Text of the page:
Two new reports show the failure of U.S. diplomacy to cajole the Taliban into making the transition from insurgency to government. A huge expansion of opium poppy production reflects the Taliban’s control of the major southern growing regions that were the hottest battlegrounds as the then-insurgents fought to get their drugs to market. Now business is booming, and a nominal ban on drug production has only pushed prices—and the potential Taliban take from the illicit trade—higher.

The reports by the U.S. Congress-mandated Special Inspector General for Afghanistan Reconstruction (SIGAR) and the U.N. Office on Drugs and Crime (UNODC) are just the latest evidence of the Taliban’s disconnect from the norms of governance and the impunity they enjoy while flouting international law. Heroin trafficking has long been a hallmark of the Taliban, accounting for an estimated half a billion dollars in annual income in the final years of the group’s war against the U.S.-backed republic government. Fighting seasons throughout the insurgency coincided with the cycle of the poppy crop—planting, cultivation, and trucking of the raw opium to warehouses for conversion to heroin. Organized crime grew on the back of cooperation with the Taliban. Addiction rates in neighbors including Pakistan, Iran, Central Asian states, and Russia were a huge source of friction between these countries and the United States, which was more focused on eradicating South American cocaine. Nevertheless, billions of dollars were spent on failed poppy eradication and substitution programs.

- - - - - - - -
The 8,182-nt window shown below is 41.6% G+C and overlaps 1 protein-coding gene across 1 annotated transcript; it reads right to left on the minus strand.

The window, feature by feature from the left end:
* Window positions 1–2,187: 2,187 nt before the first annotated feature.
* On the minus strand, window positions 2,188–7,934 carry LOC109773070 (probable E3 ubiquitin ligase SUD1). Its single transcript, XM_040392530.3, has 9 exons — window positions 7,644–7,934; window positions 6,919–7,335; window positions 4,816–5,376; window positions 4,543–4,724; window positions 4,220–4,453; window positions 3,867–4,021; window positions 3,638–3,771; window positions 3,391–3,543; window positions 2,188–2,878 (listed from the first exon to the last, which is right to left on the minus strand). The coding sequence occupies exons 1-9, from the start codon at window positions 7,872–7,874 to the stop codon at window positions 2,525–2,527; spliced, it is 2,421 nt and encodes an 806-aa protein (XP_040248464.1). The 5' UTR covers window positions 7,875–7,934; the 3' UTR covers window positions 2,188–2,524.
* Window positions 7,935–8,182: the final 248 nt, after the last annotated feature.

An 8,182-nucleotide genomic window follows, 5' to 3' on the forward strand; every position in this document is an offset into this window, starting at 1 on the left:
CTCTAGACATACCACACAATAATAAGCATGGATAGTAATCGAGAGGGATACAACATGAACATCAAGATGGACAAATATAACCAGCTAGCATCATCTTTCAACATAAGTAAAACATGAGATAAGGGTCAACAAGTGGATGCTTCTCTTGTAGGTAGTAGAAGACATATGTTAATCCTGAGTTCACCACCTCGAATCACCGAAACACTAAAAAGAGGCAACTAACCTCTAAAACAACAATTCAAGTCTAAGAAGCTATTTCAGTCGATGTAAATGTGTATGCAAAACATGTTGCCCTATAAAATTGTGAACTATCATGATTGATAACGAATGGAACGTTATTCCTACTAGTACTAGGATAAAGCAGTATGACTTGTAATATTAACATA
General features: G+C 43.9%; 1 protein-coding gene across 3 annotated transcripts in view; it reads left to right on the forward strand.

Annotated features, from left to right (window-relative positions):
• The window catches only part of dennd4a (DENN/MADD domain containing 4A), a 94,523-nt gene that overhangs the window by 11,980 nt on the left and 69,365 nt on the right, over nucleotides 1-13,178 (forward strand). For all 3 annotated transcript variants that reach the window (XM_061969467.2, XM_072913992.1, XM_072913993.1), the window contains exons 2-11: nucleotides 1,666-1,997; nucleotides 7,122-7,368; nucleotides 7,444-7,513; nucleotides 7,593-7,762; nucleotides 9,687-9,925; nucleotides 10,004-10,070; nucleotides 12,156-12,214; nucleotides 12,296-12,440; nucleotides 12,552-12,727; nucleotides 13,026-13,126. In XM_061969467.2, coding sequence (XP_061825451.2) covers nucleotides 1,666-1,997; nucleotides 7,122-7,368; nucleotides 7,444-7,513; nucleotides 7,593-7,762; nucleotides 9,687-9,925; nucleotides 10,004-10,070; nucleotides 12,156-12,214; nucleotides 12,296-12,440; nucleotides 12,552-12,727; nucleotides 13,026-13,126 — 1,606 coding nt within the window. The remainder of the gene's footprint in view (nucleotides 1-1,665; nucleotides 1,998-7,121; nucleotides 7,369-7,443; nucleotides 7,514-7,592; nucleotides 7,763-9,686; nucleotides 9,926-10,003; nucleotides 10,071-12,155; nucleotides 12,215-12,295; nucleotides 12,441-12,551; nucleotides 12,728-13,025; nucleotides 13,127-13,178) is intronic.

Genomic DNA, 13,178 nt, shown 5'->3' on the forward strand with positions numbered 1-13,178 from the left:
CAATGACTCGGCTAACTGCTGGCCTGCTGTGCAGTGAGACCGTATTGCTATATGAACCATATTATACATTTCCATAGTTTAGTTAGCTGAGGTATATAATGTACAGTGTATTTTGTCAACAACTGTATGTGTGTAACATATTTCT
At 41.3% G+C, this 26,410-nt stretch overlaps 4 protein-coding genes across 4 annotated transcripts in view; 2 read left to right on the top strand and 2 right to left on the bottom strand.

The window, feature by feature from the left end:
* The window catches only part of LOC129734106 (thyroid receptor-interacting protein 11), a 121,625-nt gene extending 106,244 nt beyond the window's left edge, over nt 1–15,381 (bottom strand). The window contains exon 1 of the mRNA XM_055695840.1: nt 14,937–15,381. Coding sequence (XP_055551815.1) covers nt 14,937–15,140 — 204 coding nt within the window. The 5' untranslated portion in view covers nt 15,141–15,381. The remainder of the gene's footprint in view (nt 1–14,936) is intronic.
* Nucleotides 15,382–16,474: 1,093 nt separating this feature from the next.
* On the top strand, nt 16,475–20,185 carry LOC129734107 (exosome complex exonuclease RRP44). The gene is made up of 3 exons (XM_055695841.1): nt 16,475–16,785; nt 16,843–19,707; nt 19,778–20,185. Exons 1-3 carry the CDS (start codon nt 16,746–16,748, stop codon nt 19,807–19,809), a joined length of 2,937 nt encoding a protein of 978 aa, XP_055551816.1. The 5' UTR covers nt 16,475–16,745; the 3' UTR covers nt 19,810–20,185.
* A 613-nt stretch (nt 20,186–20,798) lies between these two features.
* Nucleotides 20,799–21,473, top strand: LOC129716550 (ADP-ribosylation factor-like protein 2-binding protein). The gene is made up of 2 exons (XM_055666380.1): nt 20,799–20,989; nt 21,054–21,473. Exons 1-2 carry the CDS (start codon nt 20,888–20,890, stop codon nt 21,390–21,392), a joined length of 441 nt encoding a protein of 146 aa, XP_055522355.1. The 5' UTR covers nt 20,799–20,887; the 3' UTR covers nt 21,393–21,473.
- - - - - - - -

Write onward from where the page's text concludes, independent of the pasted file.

Taliban supreme leader Haibatullah Akhundzada in April announced a ban on growing opium, the raw material for heroin and other highly addictive opiates, but this just pushed prices to record highs for farmers, the latest UNODC report said. The report said opium cultivation soared 32 percent in the year since the Taliban retook control, even if drought and other climate challenges cut the overall yield by 10 percent. The harvest produced an estimated 6,200 tons of raw opium, the report said, enough to produce between 350 and 580 tons of export-quality heroin.

Despite Akhundzada’s vow to punish opium cultivation, there is little evidence so far that the Taliban are interfering in any way with southern farmers as they plant the 2023 crop, SIGAR determined. That suggests that the next crop will be at least as big as this year’s, even as prices remain inflated—the price of dry opium is nearly twice as high as before the Taliban takeover. So good were this season’s opium prices, the UNODC said, that farmers’ income from opium sales “tripled from $425 million in 2021 to $1.4 billion in 2022,” equal to 29 percent of the total value of the 2021 agricultural sector. Since opium is stored in stockpiles, those higher prices can ripple through illicit trafficking networks for years; it can take up to 18 months for a poppy harvest to reach global markets as refined heroin.

“The sum still represents only a fraction of the income made from production and trafficking within the country. Increasingly larger sums are further accrued along the illicit drug supply chain outside the country,” the report noted.